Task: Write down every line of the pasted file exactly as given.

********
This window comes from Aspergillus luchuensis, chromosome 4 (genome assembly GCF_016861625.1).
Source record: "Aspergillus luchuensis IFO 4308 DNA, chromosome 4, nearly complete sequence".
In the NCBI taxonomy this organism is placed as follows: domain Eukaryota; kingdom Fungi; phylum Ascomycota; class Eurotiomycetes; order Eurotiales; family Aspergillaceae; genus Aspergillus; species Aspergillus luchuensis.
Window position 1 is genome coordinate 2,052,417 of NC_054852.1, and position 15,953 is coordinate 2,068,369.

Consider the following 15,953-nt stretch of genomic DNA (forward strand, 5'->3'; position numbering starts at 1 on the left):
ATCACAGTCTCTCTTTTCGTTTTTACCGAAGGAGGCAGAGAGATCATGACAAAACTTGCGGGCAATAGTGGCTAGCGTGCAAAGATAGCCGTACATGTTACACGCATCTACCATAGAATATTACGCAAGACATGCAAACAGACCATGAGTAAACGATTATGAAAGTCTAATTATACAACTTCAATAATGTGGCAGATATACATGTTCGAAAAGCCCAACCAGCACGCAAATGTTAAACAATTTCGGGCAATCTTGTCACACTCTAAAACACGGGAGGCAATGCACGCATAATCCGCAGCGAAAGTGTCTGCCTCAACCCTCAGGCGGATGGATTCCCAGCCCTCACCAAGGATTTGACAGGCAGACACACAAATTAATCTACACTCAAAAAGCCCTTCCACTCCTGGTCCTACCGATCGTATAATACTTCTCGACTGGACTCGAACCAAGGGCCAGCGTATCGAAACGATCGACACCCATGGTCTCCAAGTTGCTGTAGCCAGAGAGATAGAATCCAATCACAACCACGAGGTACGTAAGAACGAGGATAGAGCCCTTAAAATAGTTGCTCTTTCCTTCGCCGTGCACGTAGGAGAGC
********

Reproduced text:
This window comes from Aspergillus luchuensis, chromosome 4 (genome assembly GCF_016861625.1).
Source record: "Aspergillus luchuensis IFO 4308 DNA, chromosome 4, nearly complete sequence".
In the NCBI taxonomy this organism is placed as follows: domain Eukaryota; kingdom Fungi; phylum Ascomycota; class Eurotiomycetes; order Eurotiales; family Aspergillaceae; genus Aspergillus; species Aspergillus luchuensis.
Window position 1 is genome coordinate 2,052,417 of NC_054852.1, and position 15,953 is coordinate 2,068,369.

Consider the following 15,953-nt stretch of genomic DNA (forward strand, 5'->3'; position numbering starts at 1 on the left):
ATCACAGTCTCTCTTTTCGTTTTTACCGAAGGAGGCAGAGAGATCATGACAAAACTTGCGGGCAATAGTGGCTAGCGTGCAAAGATAGCCGTACATGTTACACGCATCTACCATAGAATATTACGCAAGACATGCAAACAGACCATGAGTAAACGATTATGAAAGTCTAATTATACAACTTCAATAATGTGGCAGATATACATGTTCGAAAAGCCCAACCAGCACGCAAATGTTAAACAATTTCGGGCAATCTTGTCACACTCTAAAACACGGGAGGCAATGCACGCATAATCCGCAGCGAAAGTGTCTGCCTCAACCCTCAGGCGGATGGATTCCCAGCCCTCACCAAGGATTTGACAGGCAGACACACAAATTAATCTACACTCAAAAAGCCCTTCCACTCCTGGTCCTACCGATCGTATAATACTTCTCGACTGGACTCGAACCAAGGGCCAGCGTATCGAAACGATCGACACCCATGGTCTCCAAGTTGCTGTAGCCAGAGAGATAGAATCCAATCACAACCACGAGGTACGTAAGAACGAGGATAGAGCCCTTAAAATAGTTGCTCTTTCCTTCGCCGTGCACGTAGGAGAGC